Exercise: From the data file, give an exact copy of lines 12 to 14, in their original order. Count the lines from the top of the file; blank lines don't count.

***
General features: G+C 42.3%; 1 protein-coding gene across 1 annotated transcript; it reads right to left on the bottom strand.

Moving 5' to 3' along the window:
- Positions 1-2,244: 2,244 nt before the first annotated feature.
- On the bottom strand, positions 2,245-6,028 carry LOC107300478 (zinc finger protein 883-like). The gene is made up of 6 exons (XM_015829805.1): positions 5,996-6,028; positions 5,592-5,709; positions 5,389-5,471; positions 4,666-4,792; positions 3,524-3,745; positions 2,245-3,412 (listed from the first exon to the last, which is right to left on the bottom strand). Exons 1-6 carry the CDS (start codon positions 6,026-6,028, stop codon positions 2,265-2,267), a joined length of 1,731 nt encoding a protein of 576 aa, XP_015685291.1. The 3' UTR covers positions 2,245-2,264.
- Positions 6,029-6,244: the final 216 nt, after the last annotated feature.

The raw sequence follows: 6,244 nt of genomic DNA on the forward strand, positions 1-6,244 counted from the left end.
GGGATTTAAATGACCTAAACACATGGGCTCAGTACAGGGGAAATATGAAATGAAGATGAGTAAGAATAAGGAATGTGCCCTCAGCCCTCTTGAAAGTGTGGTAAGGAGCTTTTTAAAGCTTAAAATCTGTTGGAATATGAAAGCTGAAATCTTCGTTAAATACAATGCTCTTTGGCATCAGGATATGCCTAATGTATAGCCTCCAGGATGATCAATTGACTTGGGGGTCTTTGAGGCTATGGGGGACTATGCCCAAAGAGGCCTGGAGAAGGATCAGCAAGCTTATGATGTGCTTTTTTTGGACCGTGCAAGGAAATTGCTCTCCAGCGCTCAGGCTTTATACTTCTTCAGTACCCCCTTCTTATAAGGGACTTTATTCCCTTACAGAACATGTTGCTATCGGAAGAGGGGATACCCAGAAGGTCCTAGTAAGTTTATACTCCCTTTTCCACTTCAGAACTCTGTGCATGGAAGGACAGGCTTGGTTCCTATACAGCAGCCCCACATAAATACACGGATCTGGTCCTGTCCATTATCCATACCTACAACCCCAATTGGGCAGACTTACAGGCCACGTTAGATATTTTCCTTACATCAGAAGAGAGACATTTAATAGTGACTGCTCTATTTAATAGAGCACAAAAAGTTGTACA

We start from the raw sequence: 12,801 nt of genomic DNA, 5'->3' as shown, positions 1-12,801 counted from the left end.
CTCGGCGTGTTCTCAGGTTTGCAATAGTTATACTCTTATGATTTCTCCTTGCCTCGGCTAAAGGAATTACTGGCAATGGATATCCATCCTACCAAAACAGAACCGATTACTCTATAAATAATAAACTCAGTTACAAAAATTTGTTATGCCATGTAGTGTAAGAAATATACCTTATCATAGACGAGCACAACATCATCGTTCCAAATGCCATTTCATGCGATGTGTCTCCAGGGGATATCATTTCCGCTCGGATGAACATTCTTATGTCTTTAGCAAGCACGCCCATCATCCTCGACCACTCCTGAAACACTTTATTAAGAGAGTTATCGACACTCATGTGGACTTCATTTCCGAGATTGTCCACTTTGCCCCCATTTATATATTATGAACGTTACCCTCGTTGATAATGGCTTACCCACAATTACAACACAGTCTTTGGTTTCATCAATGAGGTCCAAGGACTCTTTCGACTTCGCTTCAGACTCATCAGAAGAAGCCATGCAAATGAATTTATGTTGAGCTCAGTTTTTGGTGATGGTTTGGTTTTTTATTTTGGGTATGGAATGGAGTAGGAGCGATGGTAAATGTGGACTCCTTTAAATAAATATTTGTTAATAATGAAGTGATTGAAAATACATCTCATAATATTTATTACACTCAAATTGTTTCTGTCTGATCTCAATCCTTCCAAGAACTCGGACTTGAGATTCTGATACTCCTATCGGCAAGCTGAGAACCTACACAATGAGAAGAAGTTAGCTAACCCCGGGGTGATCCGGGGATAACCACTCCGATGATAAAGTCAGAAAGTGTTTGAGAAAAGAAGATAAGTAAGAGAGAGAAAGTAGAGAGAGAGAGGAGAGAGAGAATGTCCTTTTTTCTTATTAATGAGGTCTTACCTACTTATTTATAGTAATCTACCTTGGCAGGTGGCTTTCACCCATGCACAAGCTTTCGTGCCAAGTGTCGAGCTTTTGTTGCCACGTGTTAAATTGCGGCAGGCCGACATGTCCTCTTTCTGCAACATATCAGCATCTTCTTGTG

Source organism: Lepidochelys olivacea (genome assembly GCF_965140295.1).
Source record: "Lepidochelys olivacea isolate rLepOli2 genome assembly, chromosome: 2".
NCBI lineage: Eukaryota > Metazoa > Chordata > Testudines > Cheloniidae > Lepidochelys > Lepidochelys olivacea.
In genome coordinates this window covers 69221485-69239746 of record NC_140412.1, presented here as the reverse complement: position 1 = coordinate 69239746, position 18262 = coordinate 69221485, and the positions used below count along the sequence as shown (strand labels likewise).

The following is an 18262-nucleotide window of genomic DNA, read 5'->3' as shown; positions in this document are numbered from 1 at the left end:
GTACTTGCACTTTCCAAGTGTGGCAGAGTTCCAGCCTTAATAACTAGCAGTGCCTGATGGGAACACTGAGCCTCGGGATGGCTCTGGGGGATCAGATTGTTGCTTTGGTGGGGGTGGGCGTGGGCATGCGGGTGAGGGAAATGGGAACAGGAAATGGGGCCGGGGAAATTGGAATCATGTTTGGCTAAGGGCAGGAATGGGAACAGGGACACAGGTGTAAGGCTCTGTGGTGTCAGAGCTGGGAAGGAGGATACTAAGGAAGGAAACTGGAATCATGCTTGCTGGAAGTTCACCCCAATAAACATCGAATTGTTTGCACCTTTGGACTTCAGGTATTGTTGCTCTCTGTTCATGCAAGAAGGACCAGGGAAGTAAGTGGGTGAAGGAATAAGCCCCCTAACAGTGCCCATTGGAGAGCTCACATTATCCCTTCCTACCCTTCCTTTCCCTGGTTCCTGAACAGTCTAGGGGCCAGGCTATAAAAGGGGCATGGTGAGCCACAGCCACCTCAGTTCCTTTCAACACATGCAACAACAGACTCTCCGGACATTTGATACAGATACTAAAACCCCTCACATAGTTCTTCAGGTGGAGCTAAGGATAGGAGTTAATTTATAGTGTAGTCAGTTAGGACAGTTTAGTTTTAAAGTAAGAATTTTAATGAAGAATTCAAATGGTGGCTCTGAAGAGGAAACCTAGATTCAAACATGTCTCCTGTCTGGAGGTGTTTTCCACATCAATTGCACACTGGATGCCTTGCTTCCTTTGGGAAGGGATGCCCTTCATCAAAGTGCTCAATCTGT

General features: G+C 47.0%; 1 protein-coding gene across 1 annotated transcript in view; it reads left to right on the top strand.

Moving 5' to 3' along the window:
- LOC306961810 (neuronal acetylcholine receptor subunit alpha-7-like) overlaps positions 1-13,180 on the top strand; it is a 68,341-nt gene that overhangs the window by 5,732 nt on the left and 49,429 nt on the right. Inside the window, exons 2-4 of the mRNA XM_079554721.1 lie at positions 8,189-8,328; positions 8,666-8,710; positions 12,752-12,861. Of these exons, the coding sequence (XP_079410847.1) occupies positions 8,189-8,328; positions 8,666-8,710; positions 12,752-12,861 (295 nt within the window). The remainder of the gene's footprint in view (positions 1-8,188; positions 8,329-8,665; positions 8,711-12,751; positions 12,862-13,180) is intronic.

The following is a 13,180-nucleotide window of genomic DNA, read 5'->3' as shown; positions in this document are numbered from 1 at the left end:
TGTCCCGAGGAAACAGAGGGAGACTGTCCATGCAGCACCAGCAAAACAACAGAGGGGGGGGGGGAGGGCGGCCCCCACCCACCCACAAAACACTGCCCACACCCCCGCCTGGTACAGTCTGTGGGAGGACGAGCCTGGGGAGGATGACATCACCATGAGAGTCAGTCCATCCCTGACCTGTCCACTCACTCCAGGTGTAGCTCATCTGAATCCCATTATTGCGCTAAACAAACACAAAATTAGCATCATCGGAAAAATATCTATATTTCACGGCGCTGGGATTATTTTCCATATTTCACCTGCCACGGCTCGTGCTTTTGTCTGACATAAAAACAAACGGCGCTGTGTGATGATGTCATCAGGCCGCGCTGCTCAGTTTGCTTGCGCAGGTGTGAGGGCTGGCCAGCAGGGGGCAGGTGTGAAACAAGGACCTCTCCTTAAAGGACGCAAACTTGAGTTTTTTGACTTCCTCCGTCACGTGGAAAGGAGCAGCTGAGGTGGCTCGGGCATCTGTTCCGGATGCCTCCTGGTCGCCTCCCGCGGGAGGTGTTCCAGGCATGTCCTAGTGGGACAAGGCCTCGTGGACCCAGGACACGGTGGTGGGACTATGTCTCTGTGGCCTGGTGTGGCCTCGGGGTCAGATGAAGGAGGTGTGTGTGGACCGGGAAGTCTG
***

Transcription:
NCBI lineage: Eukaryota > Metazoa > Chordata > Testudines > Cheloniidae > Lepidochelys > Lepidochelys olivacea.
In genome coordinates this window covers 69221485-69239746 of record NC_140412.1, presented here as the reverse complement: position 1 = coordinate 69239746, position 18262 = coordinate 69221485, and the positions used below count along the sequence as shown (strand labels likewise).

The following is an 18262-nucleotide window of genomic DNA, read 5'->3' as shown; positions in this document are numbered from 1 at the left end: